HOUSTON, NOV. 26 -- After two weeks of declines, the number of working oil and gas rigs in the United States rebounded by 72 this week to bring the total to 1,175 nationwide, Baker Hughes Inc. reported today.
"Some of that clearly is improvement of the weather that had been bad for the past two weeks, particularly in Oklahoma," said Ike Kerridge, a vice president at the tool company that keeps the count. "But it also relates to the seasonal upturn expected during the last quarter of the year."
The number of rigs had fallen by 41 over the past two weeks, following heavy rains in the Oklahoma area. A year ago this week, the number of working rigs was 1,037.
Kerridge said he could not forecast changes in the count but thinks it will grow in December because drillers will be using any remaining funds in calendar-year budgets.
"I still expect to see a rig count around 1,250 in December, but whether that will be at the beginning of the month or the middle or the end, I can't say," Kerridge said. "The weather and the random movement of rigs that can effect it makes it impossible to predict on a week-by-week basis."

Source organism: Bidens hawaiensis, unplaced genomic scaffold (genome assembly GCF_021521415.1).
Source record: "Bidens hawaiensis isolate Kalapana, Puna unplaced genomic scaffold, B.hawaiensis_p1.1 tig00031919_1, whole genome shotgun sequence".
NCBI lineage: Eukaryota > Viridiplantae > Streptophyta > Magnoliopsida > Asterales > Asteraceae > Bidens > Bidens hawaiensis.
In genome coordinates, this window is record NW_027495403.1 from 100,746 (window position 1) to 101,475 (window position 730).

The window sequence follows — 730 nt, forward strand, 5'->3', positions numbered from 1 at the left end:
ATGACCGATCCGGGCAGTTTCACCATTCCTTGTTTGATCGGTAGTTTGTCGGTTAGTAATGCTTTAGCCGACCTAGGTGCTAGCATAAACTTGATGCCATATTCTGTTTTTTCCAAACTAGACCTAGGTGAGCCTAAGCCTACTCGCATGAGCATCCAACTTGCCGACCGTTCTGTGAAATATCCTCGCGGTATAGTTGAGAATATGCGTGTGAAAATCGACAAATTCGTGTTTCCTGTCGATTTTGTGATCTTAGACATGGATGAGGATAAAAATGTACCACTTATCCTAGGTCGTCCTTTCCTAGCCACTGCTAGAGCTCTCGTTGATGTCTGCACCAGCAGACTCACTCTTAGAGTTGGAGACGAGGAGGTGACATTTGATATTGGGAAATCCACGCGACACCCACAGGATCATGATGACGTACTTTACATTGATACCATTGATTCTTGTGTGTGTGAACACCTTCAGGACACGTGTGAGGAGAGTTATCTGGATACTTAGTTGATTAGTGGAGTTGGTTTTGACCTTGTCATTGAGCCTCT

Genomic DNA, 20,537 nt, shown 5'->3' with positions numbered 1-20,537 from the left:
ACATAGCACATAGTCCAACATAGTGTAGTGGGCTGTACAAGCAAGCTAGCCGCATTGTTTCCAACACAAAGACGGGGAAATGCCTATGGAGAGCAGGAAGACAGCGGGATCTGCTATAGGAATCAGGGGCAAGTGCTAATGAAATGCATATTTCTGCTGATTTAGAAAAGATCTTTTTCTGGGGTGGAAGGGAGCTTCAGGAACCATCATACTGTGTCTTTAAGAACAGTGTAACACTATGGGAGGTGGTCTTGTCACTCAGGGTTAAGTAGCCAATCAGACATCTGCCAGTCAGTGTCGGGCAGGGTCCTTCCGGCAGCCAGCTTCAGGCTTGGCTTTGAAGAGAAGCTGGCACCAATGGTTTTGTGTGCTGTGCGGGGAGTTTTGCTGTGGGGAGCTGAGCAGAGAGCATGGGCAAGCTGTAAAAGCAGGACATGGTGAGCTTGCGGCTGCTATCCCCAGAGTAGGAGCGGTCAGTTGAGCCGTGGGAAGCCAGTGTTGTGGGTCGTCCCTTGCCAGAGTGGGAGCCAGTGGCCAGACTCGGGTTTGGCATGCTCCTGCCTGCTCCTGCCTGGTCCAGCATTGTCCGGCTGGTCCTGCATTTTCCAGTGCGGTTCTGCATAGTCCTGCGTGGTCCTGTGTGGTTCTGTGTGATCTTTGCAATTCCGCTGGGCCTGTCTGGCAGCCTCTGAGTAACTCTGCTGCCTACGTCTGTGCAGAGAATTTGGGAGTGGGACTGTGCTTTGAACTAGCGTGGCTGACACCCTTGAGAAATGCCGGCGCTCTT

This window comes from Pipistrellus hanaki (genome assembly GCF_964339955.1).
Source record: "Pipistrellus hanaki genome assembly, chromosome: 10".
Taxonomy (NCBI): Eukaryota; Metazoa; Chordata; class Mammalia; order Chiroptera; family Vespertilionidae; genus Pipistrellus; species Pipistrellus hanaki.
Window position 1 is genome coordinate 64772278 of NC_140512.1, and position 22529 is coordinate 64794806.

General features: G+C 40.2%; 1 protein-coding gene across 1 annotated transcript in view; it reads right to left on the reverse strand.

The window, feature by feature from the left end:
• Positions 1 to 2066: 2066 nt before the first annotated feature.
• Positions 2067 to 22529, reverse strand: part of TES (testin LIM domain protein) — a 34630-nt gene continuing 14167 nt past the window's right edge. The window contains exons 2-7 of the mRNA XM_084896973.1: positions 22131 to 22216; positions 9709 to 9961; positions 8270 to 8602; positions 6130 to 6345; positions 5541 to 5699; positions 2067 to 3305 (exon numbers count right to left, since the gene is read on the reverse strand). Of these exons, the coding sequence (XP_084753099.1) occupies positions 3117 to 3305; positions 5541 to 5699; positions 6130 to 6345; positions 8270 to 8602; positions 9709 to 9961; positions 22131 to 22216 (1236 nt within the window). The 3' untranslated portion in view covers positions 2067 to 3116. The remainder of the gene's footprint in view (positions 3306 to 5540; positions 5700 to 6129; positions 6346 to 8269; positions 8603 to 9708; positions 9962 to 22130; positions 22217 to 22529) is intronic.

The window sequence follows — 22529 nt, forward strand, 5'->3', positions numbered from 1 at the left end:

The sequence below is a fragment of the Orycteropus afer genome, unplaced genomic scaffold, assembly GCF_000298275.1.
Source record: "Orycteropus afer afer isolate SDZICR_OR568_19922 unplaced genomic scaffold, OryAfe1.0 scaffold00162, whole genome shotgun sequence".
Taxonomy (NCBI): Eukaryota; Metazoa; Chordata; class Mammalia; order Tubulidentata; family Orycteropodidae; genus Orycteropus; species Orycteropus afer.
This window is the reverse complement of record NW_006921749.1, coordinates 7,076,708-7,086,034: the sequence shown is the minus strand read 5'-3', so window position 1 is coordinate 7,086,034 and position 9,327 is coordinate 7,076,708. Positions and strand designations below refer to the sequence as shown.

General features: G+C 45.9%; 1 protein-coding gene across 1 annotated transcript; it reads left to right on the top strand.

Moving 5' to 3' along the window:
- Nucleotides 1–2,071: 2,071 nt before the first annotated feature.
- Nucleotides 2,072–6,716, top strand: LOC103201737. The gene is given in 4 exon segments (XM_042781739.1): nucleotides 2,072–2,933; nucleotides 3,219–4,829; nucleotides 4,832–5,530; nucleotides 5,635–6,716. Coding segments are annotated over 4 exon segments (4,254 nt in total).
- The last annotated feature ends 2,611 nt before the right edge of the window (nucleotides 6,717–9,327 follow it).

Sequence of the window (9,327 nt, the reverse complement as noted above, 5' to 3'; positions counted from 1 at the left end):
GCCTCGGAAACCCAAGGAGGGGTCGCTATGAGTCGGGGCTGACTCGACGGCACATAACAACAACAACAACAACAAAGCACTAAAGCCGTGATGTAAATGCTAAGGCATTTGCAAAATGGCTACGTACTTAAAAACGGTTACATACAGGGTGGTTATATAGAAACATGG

Decreases in the previous weeks came on the heels of a milestone earlier in the month when the number of working rigs rose to 1,144 -- a figure not seen since Dec. 28, 1987.
Baker Hughes has kept track of the rig count -- the widely watched index of drilling activity -- since 1940. The count represents the number of rigs actively exploring for oil, not those producing oil.
At the height of the oil boom in December 1981, the count reached a peak of 4,500. But the rig count plunged to a low of 663 after oil prices collapsed in the summer of 1986.
Texas led the major oil producing states for the week by adding 23 rigs to the count. It was followed by Oklahoma, whose count increased by 16, and Louisiana, which added 11 rigs.
Other major oil producing states reporting increases for the week include California, whose total was up by nine; Wyoming, adding eight; Colorado, adding six; Kansas, which increased by four; New Mexico, up three; and Michigan and North Dakota, which each added a rig.
Ohio was the only major oil producing state to report a loss for the week, dropping by one. The count in Pennsylvania remained unchanged.
On the New York Mercantile Exchange, the benchmark West Texas Intermediate crude for January delivery today climbed $1.05 over Friday's close to $32.95 a barrel.